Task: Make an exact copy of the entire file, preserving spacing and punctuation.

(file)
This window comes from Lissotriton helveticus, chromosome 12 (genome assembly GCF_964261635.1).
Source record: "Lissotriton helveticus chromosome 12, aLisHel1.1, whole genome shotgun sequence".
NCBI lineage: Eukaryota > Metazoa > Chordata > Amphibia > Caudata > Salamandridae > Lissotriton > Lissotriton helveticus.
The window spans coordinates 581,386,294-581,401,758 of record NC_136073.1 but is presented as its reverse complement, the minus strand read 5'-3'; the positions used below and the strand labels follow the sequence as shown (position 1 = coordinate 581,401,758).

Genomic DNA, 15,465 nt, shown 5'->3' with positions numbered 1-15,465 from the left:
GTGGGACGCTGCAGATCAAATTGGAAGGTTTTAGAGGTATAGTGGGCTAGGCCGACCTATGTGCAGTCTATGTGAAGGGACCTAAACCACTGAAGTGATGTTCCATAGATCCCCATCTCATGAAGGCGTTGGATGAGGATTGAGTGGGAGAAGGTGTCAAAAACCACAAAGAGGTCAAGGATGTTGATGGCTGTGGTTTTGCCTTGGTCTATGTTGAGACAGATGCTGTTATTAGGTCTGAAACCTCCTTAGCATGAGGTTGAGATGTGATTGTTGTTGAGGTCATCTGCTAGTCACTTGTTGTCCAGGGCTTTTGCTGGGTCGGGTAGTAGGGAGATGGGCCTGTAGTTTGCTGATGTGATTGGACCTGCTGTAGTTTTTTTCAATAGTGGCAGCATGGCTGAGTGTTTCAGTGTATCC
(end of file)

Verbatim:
This window comes from Lissotriton helveticus, chromosome 12 (genome assembly GCF_964261635.1).
Source record: "Lissotriton helveticus chromosome 12, aLisHel1.1, whole genome shotgun sequence".
NCBI lineage: Eukaryota > Metazoa > Chordata > Amphibia > Caudata > Salamandridae > Lissotriton > Lissotriton helveticus.
The window spans coordinates 581,386,294-581,401,758 of record NC_136073.1 but is presented as its reverse complement, the minus strand read 5'-3'; the positions used below and the strand labels follow the sequence as shown (position 1 = coordinate 581,401,758).

Genomic DNA, 15,465 nt, shown 5'->3' with positions numbered 1-15,465 from the left:
GTGGGACGCTGCAGATCAAATTGGAAGGTTTTAGAGGTATAGTGGGCTAGGCCGACCTATGTGCAGTCTATGTGAAGGGACCTAAACCACTGAAGTGATGTTCCATAGATCCCCATCTCATGAAGGCGTTGGATGAGGATTGAGTGGGAGAAGGTGTCAAAAACCACAAAGAGGTCAAGGATGTTGATGGCTGTGGTTTTGCCTTGGTCTATGTTGAGACAGATGCTGTTATTAGGTCTGAAACCTCCTTAGCATGAGGTTGAGATGTGATTGTTGTTGAGGTCATCTGCTAGTCACTTGTTGTCCAGGGCTTTTGCTGGGTCGGGTAGTAGGGAGATGGGCCTGTAGTTTGCTGATGTGATTGGACCTGCTGTAGTTTTTTTCAATAGTGGCAGCATGGCTGAGTGTTTCAGTGTATCC